And now on the eve of turning thirty (yes, the big 3-0, imagine!!!), I'm looking at Billy Collins poem below and thinking that the aging despair, the sadness, the regret should be multiplied to the power of 3. The nostalgia for all the years that have passed. But no, I refuse to look back, I'm an eternal optimist and its all fronts on forward. (But I've included the poem anyway for all those with a predisposition to the birthday blues...)

Thirty to me, means consolidating those flighty feelings I discovered in the flingsome twenty-something years. It does not mean old. It means maybe something more akin to maturity (yeah right, my inner daredevil spats!), but yes, it almost feels like a mellowing out. And by no means, do I feel the panic stereotype of my age-bracket that has afflicted thousands of peers - to settle down, get married, get a mortgage, get monotonous. Heck no! I'm too free-spirited for that. Thirty is just the beginning of more,  'everything I know I learned after thirty,' (- George Clemenceau) and I get the sense that the best is yet to come. More wingspan.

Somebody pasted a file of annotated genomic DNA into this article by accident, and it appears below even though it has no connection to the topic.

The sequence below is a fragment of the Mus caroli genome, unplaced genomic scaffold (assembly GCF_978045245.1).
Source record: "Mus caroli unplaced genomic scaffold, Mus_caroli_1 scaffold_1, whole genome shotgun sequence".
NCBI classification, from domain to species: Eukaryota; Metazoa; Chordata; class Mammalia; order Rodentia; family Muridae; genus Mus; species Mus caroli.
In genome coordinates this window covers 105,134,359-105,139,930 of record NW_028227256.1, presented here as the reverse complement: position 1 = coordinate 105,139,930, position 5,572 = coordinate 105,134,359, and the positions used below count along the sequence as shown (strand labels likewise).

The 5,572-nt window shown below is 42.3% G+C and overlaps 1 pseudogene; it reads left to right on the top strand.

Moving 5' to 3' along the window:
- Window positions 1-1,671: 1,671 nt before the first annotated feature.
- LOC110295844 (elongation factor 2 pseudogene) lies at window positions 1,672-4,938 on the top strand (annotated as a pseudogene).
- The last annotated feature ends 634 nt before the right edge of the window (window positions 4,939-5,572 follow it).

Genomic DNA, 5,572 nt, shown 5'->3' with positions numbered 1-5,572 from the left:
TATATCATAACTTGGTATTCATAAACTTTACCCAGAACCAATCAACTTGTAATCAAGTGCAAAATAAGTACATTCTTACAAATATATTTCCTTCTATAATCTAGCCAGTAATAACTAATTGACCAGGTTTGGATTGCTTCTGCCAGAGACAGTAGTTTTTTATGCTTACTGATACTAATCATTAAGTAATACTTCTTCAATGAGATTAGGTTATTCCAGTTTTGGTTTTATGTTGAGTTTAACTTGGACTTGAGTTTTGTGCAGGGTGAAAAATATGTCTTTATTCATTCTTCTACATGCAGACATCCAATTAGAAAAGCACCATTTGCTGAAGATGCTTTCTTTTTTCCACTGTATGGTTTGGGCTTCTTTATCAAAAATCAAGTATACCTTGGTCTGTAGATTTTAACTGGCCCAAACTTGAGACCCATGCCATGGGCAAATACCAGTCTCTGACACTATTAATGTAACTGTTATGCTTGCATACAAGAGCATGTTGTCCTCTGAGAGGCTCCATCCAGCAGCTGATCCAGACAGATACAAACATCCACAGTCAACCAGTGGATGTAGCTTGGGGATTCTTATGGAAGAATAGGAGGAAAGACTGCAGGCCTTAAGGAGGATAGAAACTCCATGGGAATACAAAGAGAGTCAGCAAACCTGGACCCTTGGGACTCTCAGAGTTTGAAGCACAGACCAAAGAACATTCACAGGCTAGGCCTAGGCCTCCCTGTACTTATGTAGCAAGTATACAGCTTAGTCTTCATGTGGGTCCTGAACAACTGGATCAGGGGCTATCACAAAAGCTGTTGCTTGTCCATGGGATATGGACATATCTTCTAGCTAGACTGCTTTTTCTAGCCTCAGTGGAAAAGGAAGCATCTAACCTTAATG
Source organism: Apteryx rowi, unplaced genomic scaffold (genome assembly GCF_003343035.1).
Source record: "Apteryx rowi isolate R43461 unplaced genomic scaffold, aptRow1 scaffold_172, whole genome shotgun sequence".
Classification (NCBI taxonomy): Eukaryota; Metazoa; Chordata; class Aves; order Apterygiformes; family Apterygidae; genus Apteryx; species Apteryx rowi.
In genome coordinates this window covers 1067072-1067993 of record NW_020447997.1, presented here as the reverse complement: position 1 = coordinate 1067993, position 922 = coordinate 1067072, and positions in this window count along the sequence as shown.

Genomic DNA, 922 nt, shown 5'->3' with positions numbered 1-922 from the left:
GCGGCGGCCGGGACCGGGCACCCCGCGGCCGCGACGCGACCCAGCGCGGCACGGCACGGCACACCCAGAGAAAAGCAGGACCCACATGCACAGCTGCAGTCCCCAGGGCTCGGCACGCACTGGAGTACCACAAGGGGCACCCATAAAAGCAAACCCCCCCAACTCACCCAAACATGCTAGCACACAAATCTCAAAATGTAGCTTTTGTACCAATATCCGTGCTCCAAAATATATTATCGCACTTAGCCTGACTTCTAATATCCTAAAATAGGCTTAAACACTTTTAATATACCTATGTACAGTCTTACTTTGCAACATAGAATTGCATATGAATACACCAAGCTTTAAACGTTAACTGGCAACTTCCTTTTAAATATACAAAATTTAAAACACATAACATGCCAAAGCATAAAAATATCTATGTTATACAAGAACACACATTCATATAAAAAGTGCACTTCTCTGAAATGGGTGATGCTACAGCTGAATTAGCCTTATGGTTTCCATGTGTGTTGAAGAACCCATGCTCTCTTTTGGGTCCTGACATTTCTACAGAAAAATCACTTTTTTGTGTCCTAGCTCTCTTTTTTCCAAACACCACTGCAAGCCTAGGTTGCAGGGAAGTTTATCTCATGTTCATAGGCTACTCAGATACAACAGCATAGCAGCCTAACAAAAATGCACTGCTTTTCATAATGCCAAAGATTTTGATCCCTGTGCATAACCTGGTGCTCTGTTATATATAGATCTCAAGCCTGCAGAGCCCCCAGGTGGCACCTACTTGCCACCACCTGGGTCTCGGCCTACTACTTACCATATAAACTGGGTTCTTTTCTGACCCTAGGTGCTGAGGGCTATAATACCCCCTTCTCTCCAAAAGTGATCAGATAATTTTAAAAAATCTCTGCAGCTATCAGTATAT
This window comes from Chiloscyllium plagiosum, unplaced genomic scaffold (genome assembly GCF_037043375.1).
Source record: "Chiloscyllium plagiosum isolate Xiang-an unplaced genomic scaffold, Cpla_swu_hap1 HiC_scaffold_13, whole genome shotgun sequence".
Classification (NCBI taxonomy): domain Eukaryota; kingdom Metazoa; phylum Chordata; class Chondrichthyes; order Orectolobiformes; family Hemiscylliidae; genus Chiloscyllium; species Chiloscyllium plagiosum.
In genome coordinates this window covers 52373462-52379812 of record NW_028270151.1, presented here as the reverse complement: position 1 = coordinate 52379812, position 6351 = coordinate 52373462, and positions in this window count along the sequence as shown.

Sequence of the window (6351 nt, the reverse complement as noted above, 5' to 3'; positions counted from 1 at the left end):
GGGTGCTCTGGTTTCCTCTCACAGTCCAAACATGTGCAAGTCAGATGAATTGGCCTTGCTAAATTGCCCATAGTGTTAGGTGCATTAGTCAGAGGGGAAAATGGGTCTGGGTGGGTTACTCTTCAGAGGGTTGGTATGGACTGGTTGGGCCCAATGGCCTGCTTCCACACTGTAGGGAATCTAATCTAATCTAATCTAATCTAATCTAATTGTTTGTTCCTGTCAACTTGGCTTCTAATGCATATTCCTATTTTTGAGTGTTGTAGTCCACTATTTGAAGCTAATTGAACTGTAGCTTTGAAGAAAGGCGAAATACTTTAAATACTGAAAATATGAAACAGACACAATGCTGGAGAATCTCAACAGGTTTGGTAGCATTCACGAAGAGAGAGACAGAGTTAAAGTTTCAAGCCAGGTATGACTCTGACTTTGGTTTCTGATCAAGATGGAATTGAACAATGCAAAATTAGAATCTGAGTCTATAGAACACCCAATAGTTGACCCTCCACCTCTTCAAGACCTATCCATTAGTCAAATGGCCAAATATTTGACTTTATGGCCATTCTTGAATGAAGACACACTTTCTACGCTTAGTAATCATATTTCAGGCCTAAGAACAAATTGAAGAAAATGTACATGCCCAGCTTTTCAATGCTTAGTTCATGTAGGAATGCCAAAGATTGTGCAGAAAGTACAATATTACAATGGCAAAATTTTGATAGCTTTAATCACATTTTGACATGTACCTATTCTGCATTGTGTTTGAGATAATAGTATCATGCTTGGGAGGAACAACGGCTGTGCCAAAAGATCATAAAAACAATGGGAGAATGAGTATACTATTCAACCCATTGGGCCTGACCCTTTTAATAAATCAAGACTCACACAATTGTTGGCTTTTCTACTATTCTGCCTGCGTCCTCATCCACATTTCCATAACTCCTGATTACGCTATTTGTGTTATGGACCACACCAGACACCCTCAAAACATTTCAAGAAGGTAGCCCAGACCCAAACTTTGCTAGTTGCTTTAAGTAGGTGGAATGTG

Indeed, 'we turn not older with years, but newer every day' (-Emily Dickinson.) We are continually learning and renewing.  Besides, if you're young-at-heart, like all Ariens are anyway, you never grow old. We're still the babies of the zodiac and children at heart, waiting for the next adventure around the corner, measuring time in heartbeats, not heinous years.